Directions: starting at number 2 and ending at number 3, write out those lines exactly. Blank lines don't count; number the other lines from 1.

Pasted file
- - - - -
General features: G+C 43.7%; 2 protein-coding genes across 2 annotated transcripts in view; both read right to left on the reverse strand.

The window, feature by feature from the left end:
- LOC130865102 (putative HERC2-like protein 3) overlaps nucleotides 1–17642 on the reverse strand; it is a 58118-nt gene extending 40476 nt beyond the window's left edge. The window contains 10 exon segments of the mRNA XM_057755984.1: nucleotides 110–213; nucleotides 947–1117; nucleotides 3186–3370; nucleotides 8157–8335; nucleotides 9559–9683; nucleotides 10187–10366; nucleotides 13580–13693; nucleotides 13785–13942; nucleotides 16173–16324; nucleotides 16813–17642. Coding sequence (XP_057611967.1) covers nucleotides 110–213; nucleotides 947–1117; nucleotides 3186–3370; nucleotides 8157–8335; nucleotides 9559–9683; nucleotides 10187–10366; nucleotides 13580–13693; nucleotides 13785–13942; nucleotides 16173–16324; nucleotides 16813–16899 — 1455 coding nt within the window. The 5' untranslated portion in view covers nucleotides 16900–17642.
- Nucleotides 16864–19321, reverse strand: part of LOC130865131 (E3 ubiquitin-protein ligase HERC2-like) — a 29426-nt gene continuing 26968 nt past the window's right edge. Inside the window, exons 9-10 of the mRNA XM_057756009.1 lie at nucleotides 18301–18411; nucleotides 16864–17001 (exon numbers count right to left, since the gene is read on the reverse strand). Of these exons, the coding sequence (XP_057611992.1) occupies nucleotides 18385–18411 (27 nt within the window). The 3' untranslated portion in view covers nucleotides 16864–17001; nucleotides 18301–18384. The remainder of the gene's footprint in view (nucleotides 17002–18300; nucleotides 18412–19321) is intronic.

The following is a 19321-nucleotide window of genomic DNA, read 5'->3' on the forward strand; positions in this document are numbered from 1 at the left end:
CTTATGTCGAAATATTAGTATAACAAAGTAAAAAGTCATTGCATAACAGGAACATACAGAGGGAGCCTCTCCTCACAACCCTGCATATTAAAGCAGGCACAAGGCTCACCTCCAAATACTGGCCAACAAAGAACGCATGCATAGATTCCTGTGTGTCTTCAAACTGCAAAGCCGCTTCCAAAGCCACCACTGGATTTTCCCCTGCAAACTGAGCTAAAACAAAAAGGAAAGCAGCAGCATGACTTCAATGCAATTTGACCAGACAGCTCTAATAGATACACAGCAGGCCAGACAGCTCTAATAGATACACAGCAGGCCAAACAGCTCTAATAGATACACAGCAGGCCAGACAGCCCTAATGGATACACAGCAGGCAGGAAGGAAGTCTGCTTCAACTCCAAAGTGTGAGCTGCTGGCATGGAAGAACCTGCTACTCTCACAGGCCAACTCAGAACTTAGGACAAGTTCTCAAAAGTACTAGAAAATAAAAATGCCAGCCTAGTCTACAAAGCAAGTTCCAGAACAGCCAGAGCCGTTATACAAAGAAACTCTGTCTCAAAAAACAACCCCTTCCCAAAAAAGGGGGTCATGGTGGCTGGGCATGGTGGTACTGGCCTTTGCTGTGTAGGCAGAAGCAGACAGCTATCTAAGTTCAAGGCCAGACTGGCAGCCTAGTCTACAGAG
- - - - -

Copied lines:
The window, feature by feature from the left end:
- LOC130865102 (putative HERC2-like protein 3) overlaps nucleotides 1–17642 on the reverse strand; it is a 58118-nt gene extending 40476 nt beyond the window's left edge. The window contains 10 exon segments of the mRNA XM_057755984.1: nucleotides 110–213; nucleotides 947–1117; nucleotides 3186–3370; nucleotides 8157–8335; nucleotides 9559–9683; nucleotides 10187–10366; nucleotides 13580–13693; nucleotides 13785–13942; nucleotides 16173–16324; nucleotides 16813–17642. Coding sequence (XP_057611967.1) covers nucleotides 110–213; nucleotides 947–1117; nucleotides 3186–3370; nucleotides 8157–8335; nucleotides 9559–9683; nucleotides 10187–10366; nucleotides 13580–13693; nucleotides 13785–13942; nucleotides 16173–16324; nucleotides 16813–16899 — 1455 coding nt within the window. The 5' untranslated portion in view covers nucleotides 16900–17642.